Drug may be new hope for amoeba patients

Treatment gives promise to Central Fla. mom whose daughter died

ORLANDO, Fla. – Doctors are calling it a breakthrough--two 12-year-olds with an amoebic infection have been showing signs of recovery after undergoing a treatment.

The treatment is giving new promise, especially for a Brevard County mother who lost her daughter in 2011.

PJ Nash-Ryder's daughter, Courtney Nash, died in August of 2011 after she got infected by a brain-attacking amoeba. Nash was swimming in the St. John's River and died 5 days later.

At the time, only two people in North America ever survived the infection. This summer, doctors say a treatment has helped two 12-year-olds.

 "It's still hard to this day but I do what I can I don't want anyone going through what I did," PJ Nash told Local 6.

For the past two years, Nash has dedicated her life to doing that.

"She [Courtney] had severe headaches, had thrown up 20 times. She got very delirious, couldn't concentrate, couldn't focus," Nash said.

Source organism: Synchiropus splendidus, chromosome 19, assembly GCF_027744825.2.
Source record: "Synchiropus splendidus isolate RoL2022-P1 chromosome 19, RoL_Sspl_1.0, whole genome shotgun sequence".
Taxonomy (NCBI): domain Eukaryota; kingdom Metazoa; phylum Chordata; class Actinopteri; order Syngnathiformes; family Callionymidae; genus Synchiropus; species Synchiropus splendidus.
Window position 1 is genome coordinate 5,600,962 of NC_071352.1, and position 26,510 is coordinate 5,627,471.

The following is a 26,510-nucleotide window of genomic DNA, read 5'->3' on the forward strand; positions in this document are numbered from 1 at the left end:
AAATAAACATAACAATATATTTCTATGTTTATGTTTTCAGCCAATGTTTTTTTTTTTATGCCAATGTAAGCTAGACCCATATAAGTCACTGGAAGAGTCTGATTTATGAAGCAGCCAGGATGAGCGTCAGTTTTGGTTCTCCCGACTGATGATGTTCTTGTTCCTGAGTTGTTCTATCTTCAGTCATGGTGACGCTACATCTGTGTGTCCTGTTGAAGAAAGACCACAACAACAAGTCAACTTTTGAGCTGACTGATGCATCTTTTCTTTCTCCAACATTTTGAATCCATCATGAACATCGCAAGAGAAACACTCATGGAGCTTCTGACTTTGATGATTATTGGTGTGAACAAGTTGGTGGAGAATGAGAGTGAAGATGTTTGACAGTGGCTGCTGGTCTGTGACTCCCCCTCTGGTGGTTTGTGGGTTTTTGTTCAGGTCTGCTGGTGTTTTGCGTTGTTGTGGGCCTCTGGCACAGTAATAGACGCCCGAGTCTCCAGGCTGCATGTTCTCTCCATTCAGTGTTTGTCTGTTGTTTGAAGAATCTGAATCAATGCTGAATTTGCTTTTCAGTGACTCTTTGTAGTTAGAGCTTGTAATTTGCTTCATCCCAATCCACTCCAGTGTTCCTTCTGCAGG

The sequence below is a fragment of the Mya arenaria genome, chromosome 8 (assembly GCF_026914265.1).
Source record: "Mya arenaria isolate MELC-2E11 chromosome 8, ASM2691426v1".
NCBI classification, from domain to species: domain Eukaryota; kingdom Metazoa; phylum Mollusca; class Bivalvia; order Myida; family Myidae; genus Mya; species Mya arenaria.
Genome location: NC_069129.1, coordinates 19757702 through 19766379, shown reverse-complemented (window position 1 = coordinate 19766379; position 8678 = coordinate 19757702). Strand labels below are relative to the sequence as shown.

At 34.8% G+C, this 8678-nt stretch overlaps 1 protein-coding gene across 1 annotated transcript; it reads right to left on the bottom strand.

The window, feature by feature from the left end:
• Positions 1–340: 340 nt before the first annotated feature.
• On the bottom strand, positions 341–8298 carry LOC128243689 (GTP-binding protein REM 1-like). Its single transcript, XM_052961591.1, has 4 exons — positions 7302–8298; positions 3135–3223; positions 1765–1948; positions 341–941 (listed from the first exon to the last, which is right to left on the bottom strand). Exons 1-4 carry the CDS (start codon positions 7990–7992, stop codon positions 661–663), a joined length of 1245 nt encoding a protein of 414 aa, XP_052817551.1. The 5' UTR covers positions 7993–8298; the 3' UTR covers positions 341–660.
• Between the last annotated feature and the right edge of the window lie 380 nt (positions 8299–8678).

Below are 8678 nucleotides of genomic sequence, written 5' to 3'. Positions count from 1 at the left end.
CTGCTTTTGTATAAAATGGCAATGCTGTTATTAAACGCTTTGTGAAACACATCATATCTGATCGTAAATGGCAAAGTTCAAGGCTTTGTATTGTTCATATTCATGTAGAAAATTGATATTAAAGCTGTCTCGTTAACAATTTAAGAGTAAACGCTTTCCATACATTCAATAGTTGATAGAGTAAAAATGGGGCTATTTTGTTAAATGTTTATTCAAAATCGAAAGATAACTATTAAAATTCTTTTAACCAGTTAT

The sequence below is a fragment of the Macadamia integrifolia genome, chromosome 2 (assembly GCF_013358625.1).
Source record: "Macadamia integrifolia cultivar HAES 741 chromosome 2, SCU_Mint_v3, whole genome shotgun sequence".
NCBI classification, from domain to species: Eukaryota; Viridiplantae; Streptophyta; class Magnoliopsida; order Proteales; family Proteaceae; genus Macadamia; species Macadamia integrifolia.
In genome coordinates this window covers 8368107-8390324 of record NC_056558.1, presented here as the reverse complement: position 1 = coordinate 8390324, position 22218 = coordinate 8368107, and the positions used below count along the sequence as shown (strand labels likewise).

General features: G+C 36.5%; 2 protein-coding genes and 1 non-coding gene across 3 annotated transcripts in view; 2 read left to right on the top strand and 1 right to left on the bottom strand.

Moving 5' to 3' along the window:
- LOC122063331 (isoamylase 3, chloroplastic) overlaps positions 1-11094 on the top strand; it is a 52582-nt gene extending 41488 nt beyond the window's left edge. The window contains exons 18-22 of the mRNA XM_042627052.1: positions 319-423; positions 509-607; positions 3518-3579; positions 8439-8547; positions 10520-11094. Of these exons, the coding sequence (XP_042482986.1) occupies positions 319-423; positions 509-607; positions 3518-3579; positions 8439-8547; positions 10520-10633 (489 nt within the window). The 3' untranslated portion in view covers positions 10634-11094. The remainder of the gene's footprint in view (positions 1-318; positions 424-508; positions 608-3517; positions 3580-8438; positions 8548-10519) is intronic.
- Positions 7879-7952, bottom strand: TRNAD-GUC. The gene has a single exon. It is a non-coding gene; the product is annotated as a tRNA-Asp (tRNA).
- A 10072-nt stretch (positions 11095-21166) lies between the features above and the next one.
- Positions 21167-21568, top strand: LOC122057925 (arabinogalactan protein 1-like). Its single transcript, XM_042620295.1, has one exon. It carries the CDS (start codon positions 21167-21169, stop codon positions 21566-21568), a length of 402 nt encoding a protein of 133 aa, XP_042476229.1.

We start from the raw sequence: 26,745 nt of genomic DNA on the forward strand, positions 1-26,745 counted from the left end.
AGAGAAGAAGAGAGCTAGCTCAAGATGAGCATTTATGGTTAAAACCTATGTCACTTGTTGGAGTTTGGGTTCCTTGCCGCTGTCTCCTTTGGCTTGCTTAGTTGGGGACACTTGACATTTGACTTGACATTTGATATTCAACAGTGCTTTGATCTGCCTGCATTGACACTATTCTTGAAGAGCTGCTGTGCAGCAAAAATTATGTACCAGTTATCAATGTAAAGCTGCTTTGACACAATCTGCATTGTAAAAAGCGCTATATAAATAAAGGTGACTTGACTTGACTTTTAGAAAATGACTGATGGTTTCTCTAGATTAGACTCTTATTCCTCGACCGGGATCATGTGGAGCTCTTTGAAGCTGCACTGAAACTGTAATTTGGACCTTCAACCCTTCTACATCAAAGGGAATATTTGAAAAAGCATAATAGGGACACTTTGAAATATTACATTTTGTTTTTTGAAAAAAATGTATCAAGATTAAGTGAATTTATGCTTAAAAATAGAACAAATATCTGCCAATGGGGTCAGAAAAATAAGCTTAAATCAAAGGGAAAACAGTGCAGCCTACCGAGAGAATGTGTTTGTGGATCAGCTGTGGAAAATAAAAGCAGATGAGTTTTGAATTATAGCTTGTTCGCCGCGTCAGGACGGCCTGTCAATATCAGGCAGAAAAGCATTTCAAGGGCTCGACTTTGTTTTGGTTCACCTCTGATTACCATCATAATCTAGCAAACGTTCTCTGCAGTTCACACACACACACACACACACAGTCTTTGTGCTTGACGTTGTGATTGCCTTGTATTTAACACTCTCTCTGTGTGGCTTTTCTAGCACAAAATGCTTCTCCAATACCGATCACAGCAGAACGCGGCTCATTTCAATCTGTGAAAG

Gloomy statistics would tell you she had no chance of surviving because at that time only one person in the United States ever had.

A new treatment is now giving new promise. A 12-year-old boy being treated in Miami and an Arkansas girl have already shown signs of defeating the amoeba after undergoing the cocktail that includes body cooling, an antifungal drug, and an experimental one used for breast cancer called Miltefosine.

The patient in Arkansas is even walking and talking, a breakthrough considering the amoeba attacks the brain.

"At least it has killed the amoeba, it has given them brain damage, but at least we can stop it and the brain can learn new things so maybe it can help these children," said Nash.

That is all Nash says she can hope for, that her story can inspire others and save someone else.

Prevention is the only sure thing, be sure to use noseplugs or keep your head above water when swimming in warm lakes, rivers, and ponds.

Miltefosine, the investigated drug, has been used since 2009, according to the Centers for Disease Control.
The CDC says the drug comes from Europe and the time it takes to import miltefosine from abroad has "made timely treatment of fulminant Naegleria infections difficult", however, it is now available from the CDC.

For more information go to the CDC website.